The Lighter Side Of The Cloud – The Storage Room
The Lighter Side Of The Cloud – Deconstruction
The Lighter Side Of The Cloud – The Dinosaur
The Lighter Side Of The Cloud – Stuff
The Lighter Side Of The Cloud –  Size Matters

How To Select The Right Cloud Service – One Size Doesn’t Fit All

How To Select The Right Cloud Service

This autumn and winter have been rich with opportunities to discuss cloud strategies with many different audiences; from CIO’s to CFO’s and LCA’s. I have experienced a big demand for clarifications on the question(s): What can I put in the cloud and what´s in it for me? I put together a recent blog post on cloudadvisor.se which I’d like to share with you. I will start with the “What” part…

IaaS-scenario

When you are considering Infrastructure as a Service there are some clear areas that are suitable:

  • Seasonal peaks in IT demand makes a perfect business case for IaaS. This is the easiest way to also understand the “What´s in it for me” part of the question.
  • Evaluation of software solutions can be demanding and consume a lot of HW resources. Every piece of SW have specific demands and the needs are clearly periodical. Since these kinds of test are of paramount importance for every organization, IaaS can be used to perform the testing with all capacity needs.
  • System testing is even more demanding in shorter periods of time, than SW evaluations. perfect IaaS candidate.

PaaS-scenario

This scenario holds many benefits that are crystal clear: From the full lifecycle platforms to specific technology enabling platforms. The full lifecycle platforms typically include (and integrate):

  • A workflow engine
  • A set of development tools
  • Testing environments for your application development projects
  • Possibility to integrate databases
  • A rich range of third party tools and/or services

In most cases the initial development part comes with no costs. So, clearly this is a very attractive possibility to have a full development environment with necessary underlying data center power. But, be cautious when planning to deploy your solution in the PaaS solution. You need to understand the total costs and the possibility to move your logic out of the PaaS solution (code/logic portability).

SaaS-scenario

There are two general “truths” on SaaS:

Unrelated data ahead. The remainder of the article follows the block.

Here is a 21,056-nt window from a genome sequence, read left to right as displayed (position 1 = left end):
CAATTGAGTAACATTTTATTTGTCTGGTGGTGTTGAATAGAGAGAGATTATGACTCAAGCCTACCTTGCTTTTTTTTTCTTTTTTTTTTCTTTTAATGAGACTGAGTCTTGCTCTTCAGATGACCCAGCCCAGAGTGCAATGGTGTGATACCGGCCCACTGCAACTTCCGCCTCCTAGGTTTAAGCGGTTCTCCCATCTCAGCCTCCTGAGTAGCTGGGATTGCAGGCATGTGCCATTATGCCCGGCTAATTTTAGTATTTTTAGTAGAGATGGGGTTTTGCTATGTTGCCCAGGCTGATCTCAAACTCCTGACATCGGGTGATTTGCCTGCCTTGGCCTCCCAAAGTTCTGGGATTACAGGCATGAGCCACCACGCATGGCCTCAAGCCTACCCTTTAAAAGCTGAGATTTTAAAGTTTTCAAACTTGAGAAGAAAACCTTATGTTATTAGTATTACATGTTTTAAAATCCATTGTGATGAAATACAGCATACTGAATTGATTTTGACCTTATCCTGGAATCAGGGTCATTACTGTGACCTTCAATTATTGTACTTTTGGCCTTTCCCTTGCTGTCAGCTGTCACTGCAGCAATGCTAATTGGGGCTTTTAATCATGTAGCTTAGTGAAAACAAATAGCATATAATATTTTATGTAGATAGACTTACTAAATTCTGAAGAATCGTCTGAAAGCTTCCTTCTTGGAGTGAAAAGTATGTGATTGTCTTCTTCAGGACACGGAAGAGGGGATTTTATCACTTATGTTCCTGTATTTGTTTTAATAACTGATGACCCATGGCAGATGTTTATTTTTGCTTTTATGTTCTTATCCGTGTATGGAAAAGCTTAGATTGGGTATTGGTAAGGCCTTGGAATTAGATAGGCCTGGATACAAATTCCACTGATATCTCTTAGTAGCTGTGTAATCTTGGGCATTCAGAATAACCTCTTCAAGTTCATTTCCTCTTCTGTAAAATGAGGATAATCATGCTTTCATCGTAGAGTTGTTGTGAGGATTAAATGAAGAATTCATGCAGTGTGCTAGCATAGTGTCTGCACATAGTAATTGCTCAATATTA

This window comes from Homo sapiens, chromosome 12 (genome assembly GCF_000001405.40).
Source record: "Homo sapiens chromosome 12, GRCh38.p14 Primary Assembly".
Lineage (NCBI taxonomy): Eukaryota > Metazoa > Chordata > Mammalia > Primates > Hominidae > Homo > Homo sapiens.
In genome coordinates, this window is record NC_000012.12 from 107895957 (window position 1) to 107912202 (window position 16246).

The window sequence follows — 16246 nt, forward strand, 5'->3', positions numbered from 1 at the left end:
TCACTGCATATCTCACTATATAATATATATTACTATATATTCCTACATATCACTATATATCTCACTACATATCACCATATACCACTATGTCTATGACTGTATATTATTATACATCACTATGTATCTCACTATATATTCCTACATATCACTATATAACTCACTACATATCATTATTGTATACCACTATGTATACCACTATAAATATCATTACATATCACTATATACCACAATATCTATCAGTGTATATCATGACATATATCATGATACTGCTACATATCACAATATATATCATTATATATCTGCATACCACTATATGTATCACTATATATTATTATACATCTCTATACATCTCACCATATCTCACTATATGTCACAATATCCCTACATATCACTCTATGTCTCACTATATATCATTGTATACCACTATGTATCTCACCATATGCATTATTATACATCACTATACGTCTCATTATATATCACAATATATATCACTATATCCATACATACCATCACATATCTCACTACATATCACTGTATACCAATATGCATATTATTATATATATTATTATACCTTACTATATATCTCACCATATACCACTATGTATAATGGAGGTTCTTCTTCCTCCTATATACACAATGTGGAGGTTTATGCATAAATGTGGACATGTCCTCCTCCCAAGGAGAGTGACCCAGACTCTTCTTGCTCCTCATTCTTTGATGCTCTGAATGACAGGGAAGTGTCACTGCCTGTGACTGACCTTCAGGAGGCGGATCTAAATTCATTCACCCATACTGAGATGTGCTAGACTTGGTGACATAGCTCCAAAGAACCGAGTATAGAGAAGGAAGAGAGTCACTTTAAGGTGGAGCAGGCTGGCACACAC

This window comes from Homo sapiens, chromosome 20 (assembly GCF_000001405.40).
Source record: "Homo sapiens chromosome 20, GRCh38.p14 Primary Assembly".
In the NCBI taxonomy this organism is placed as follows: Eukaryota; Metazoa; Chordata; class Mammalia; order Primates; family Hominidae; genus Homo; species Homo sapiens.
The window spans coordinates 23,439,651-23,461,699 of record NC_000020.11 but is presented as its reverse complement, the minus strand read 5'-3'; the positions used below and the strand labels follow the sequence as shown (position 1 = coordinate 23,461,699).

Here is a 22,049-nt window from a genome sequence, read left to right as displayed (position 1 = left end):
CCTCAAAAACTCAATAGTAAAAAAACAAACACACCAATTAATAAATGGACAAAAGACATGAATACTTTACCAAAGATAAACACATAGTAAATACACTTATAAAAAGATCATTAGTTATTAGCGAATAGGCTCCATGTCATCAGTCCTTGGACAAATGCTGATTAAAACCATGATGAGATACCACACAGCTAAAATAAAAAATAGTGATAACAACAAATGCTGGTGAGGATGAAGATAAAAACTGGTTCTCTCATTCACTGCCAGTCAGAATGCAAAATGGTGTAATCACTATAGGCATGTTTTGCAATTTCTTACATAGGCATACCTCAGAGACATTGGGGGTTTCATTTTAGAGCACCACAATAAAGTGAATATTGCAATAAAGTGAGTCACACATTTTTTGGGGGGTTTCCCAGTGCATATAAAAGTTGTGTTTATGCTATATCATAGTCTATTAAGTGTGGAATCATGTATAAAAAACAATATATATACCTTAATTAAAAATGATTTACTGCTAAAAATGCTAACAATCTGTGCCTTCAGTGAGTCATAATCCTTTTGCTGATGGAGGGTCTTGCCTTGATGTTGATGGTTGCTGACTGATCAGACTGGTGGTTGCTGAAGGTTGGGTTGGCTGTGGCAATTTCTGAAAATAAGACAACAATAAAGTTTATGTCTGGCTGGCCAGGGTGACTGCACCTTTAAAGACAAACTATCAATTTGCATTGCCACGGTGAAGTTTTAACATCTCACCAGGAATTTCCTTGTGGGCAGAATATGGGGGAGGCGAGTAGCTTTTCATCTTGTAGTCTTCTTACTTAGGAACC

• The more independent the SaaS is from your in-house applications, the easier to achieve fast effects.
  • Massively scalable applications are excellent candidates to move from your datacenter to the cloud (e-mail as the best example).

Now, to the second part: What´s in it for me?

TCO (Total Cost Of Ownership) today, tomorrow and in the future

To be able to make any kind of informed decision you first need to understand your TCO per application/workload that you currently have. You probably have an economic model in place, but if that isn´t the case, you need to understand the cost associated with each application/workload. In the model you need to map costs for server, storage, networking, communications, disaster recovery, datacenter costs, platform costs, packaging, provisioning, AAA processes, maintenance, help-desk, support, end user education, management and much more. By adding all costs per application/workload, you now have a pretty good TCO figure annually. Now, you need to do the math per application/workload that you see as a cloud candidate. The effects that you need to understand are sometimes clear and sometimes blurry.

Here are only three areas you need to consider, beside the financial model (and there are at least a dozen more):

  • Server utilization: A specific application that is easy to virtualize is probably more expensive to run in the cloud.
  • Plattform considerations: Have you entered SW Maintenance Agreements? Are those agreements per server, processor, user or a combination of other factors? Do you have some kind of transaction engine, message bus or middleware solution in place to support your applications platforms? How tied are those?
  • Storage costs: An application that is light on network based storage resources is probably harder to find an economic benefit for in the cloud.

Conclusions

I have provided some brief examples to show you that a cloud transition is a thought, planning and strategy process. When you embark on the process, you must understand that during some transitional phases, you will actually end up having a higher TCO. But, I guess that this is the sheer beauty of the clouds?

By Predrag

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